“Atlanta continues to stand out in terms of recent relative weakness. It was down 2.5% over the month, after having fallen by 5.0% in October, 5.9% in September and 2.4% in August. It also posted the weakest annual return, down 11.8%. In addition, Atlanta, Las Vegas, Seattle and Tampa all reached new lows inNovember.”
Niederman says Denver poised well
But Peter Niederman, CEO of Kentwood Real Estate, like Hornung of 8z Real Estate, said it more important to focus on the Denver- area numbers, than the national performance.
Niederman likes what Case-Shiller reported for Denver.
“In my opinion, I think these numbers are phenomenal,” Niederman said. “The are very strong numbers. ow, a month never makes a market. But with Case-Shiller reporting 11 months of the year, with Denver solidly and consistently in the Top 5, what bodes well.”
He said that Denver is clearly stronger than most of the 20 MSAs tracked by Case-Schiller, which gives him confidence that Denver will be one of the first markets to emerge from the housing downturn.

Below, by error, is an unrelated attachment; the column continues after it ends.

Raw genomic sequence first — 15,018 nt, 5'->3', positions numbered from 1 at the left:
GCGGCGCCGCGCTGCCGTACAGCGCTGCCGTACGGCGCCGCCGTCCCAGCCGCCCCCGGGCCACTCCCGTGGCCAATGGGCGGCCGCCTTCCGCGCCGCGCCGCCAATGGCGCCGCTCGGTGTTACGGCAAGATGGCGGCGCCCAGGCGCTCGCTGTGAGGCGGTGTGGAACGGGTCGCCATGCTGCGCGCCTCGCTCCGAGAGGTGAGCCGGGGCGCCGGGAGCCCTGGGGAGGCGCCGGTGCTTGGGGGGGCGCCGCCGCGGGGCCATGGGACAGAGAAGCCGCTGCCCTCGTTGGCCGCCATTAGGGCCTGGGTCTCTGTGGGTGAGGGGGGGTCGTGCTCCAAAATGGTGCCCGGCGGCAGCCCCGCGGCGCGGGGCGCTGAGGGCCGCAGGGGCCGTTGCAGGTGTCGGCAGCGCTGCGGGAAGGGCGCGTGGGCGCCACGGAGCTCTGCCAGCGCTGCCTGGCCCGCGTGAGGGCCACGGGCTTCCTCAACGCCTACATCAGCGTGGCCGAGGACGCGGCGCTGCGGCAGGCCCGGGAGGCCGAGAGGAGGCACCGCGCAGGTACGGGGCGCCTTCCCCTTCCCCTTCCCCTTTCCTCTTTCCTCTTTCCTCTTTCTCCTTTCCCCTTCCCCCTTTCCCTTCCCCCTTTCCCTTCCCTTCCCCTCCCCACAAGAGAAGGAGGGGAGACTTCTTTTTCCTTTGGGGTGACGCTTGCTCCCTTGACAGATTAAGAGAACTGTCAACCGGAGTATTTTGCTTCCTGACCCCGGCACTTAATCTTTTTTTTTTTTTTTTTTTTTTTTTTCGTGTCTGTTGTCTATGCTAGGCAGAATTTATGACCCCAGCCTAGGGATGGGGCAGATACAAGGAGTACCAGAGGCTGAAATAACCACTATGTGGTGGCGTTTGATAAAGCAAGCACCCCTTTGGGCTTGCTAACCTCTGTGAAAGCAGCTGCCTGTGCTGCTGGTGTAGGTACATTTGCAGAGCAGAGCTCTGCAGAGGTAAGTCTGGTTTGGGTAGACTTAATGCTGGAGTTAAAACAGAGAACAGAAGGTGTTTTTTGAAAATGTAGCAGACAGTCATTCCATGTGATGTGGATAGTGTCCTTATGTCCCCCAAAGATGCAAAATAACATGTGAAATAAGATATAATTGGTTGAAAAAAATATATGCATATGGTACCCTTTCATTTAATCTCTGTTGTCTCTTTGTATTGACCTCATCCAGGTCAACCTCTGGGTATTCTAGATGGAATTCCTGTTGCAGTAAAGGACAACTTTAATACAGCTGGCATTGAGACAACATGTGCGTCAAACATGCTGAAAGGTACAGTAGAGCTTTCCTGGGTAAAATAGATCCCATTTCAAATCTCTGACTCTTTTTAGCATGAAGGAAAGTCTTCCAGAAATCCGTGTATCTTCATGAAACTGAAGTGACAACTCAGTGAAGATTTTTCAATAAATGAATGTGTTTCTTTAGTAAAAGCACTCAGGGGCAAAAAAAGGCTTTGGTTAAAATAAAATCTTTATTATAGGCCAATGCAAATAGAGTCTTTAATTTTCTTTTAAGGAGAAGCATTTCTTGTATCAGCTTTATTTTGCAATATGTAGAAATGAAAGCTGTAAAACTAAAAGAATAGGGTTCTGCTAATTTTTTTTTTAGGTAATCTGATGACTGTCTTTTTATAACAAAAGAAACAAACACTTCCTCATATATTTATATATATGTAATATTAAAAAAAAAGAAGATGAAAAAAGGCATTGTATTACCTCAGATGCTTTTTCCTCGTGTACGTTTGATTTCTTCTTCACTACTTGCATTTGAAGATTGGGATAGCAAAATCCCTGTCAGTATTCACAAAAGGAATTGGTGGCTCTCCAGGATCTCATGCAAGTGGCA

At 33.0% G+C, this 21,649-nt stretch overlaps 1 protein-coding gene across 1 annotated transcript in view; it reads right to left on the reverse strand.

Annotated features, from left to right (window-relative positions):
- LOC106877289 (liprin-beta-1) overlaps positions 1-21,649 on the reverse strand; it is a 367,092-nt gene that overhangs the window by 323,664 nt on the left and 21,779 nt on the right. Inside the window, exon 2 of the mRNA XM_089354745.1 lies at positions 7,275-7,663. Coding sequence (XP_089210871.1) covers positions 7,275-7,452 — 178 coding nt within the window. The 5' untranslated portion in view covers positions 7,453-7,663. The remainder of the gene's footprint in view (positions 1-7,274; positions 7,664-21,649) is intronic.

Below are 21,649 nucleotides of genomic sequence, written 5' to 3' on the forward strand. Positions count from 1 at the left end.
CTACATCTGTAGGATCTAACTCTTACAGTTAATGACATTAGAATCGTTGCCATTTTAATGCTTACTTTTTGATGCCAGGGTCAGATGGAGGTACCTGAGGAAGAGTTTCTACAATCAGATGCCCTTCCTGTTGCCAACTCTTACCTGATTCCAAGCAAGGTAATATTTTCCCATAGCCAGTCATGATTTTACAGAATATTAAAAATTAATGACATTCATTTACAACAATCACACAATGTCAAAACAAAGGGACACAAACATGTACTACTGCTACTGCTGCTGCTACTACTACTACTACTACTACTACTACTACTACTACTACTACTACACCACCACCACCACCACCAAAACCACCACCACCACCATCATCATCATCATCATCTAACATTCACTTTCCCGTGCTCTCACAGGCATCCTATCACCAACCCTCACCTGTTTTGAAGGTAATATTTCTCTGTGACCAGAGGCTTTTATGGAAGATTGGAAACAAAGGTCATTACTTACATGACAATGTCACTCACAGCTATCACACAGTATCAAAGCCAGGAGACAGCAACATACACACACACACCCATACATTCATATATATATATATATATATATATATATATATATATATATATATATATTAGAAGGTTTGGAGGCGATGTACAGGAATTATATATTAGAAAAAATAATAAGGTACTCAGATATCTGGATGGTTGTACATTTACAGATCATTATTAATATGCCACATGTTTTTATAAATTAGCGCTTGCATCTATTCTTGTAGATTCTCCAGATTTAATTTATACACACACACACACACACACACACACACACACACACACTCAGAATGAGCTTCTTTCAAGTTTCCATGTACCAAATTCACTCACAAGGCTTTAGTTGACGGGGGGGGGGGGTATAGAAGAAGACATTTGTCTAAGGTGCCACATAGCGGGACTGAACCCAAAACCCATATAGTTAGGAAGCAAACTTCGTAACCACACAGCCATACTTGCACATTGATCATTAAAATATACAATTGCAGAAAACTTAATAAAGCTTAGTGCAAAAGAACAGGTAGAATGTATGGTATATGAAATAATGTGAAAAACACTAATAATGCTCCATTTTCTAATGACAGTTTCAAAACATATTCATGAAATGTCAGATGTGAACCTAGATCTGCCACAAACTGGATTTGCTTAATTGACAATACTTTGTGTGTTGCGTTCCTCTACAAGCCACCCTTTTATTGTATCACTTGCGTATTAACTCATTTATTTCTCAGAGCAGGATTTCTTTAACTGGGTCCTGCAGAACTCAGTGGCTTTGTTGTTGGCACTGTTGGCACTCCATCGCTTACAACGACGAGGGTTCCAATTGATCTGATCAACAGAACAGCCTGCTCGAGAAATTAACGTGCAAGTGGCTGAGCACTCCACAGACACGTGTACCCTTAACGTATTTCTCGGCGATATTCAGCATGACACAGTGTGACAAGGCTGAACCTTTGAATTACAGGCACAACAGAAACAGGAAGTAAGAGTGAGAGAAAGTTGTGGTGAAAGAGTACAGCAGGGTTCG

“We’re going to be one of the first out of the starting blocks,” Niederman said.
At the same time, he thinks Denver will get some help from some national economic data points.
“In the first four weeks of this year we have seen some calmness in the financial markets,” Niederman said. “We have not seen any big downswings nor any big upswings. If we can see some more jobs created and more people going back to work, we could start to see an increase in consumer confidence, and that will be great.”
The low supply of unsold homes in the Denver area also should help homes regain some value, he said.
“We are increasingly hearing that homes the conforming market, those at $417,000 and below, are more frequently getting full-priced offers and on some occasions even a bit higher than than the full-price, when there are multiple offers,” Niederman said. “There are people who want to get into the market, but they can’t because they have no equity. They might be 5 percent or 10 percent underwater and they don’t want to bring a check to the closing table. If their home prices could rise enough so they have a little bit of equity, these people sitting on the sidelines could get into the market.”